Lexi: (re: In ‘N Out) I miss this. We don’t have this at school, It’s all pizza there. // Jess: You’re the one who wanted to go to school on the east coast.
UCONN is in Storrs, CT, and though the cult of Connecticut Apizza (yeah, that’s right, apizza, which is pronounced “a-beetz” by the way) is based in New Haven, Lexi is still a stranger in a strange culinary land.
Some background on the CT Pizza Obsession via the blog Slice:
“Perhaps the most crucial hallmark of the style is its thinness and chewiness. Though crust thickness varies among different New Haven–area pizzerias, they’re often noticeably thinner in the center than New York–style pizzas. And much chewier. The closest thing I can compare it to for those who haven’t eaten it is a very thin slice of ciabatta bread; a New Haven–style crust is crisp-tough on the exterior with a sort of spongey-chewy interior. Other characteristics (or quirks, depending on your viewpoint) are that pies are served whole (no slices); that they are often (but not always) cooked in large coal-fired bakery ovens; and, maybe most crucial to out-of-staters, the fact that a “plain” New Haven apizza is crust, tomato sauce, oregano, and a little bit of grated Romano cheese. Mozzarella cheese is a topping; you have to order it, and it costs extra.”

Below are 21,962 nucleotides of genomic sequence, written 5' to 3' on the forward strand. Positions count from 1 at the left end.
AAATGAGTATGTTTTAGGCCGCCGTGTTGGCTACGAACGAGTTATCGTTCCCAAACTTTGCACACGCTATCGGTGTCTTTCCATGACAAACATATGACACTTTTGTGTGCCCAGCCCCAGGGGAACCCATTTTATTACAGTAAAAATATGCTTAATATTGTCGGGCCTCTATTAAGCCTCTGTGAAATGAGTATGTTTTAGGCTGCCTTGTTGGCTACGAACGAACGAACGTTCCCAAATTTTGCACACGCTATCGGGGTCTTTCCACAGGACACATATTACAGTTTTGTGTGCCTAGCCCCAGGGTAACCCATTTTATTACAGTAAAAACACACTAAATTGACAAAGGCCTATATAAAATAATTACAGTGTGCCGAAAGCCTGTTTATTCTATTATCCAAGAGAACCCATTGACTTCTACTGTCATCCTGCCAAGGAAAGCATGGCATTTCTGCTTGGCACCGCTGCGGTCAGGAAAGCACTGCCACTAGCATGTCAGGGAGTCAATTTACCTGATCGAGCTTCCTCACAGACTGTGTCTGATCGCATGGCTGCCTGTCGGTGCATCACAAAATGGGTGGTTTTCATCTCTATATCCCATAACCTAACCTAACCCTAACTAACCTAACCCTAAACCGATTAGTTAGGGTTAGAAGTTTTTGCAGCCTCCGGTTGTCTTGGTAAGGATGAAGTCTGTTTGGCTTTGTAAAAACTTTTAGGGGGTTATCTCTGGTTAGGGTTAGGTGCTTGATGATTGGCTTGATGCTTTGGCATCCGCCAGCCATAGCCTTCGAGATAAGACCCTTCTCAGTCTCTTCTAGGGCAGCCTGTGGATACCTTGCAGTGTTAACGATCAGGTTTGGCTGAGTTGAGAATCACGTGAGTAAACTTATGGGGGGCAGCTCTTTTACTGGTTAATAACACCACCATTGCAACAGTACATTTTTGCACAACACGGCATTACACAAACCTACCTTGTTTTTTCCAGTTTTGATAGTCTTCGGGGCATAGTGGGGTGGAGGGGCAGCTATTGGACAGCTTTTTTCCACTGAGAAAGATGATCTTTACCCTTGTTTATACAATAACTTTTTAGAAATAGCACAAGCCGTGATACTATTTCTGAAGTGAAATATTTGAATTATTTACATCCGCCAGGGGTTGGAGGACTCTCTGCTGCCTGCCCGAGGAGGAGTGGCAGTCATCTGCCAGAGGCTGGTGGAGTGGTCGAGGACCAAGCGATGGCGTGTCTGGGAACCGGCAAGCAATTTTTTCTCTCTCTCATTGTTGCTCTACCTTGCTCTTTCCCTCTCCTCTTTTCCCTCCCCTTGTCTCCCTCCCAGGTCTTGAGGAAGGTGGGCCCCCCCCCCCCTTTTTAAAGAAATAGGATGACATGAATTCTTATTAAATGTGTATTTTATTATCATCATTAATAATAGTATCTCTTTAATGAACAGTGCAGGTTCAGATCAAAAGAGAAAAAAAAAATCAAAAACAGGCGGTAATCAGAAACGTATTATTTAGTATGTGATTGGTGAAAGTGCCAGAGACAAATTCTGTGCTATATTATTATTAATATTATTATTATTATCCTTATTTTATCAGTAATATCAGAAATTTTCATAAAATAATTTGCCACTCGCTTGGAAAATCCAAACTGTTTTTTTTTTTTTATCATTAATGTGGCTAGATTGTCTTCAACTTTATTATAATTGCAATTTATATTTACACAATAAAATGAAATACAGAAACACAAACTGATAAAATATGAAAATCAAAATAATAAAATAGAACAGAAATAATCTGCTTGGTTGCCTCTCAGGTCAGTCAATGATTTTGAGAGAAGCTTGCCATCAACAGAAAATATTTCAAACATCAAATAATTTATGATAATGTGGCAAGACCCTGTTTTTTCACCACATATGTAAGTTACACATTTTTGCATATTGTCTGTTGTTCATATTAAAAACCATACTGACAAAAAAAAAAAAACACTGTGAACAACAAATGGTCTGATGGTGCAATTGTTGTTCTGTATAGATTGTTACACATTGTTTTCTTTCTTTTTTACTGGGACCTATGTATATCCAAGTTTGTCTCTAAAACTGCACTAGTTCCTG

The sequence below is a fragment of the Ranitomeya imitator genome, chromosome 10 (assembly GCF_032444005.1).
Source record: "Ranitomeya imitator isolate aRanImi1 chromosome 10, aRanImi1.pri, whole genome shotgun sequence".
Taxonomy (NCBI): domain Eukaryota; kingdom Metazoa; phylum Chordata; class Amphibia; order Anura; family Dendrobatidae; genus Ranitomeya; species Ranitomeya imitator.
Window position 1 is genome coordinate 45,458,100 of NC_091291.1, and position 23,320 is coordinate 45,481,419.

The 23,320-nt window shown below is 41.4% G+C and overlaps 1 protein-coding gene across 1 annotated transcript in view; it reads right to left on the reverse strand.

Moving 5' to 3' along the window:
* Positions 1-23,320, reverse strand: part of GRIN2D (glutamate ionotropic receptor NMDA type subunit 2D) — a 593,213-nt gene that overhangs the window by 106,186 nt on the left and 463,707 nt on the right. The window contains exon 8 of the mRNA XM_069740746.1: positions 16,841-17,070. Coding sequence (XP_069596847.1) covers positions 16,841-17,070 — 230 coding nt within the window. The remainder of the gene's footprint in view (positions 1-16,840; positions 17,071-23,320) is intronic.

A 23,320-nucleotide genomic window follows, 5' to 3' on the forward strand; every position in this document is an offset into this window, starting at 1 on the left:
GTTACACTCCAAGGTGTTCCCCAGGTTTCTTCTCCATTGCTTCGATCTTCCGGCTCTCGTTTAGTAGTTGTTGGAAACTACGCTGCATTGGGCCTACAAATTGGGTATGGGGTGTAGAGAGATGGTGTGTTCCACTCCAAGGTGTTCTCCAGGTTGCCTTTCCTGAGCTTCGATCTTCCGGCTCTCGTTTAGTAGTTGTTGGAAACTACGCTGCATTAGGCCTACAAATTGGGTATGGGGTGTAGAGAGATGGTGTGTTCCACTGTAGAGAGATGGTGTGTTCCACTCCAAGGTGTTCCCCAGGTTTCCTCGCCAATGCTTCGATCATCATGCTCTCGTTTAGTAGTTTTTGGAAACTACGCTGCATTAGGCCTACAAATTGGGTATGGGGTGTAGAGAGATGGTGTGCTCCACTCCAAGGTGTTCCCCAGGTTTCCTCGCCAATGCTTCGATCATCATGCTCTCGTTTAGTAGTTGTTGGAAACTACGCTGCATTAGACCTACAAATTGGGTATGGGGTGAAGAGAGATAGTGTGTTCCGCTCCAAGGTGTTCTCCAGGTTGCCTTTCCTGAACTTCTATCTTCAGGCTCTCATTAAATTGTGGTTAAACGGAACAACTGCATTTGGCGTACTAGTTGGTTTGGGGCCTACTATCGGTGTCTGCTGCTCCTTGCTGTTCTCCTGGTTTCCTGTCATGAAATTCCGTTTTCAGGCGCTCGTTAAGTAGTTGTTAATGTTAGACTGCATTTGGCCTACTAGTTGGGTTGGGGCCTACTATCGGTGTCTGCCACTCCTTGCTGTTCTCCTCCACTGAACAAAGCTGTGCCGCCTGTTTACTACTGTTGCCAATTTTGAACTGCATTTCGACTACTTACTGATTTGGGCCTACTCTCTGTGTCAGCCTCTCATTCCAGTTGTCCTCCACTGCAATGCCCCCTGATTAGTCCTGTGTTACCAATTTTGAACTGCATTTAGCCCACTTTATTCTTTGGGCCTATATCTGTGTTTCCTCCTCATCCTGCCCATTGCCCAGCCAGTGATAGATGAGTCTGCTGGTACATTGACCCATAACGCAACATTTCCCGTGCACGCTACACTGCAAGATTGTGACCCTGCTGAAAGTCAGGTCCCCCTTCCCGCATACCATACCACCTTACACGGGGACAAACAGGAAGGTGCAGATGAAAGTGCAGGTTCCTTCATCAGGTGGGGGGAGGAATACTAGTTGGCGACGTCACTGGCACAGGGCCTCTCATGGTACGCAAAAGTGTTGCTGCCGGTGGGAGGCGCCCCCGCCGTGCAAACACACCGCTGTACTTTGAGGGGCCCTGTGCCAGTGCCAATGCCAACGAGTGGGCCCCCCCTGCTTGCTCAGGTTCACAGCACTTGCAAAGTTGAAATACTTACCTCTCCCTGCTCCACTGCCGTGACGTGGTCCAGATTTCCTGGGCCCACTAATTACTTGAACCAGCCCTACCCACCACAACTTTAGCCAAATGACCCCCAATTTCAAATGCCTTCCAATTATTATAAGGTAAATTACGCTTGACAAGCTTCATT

The heart of the apizza debate centers of three institutions that all lay claim to being the original CT pizza joints: Frank Pepe’s, Sally’s, and Modern. The Slice blog has a nice write-up of the differences in these three, and the NYT Dining Section has also engaged the question.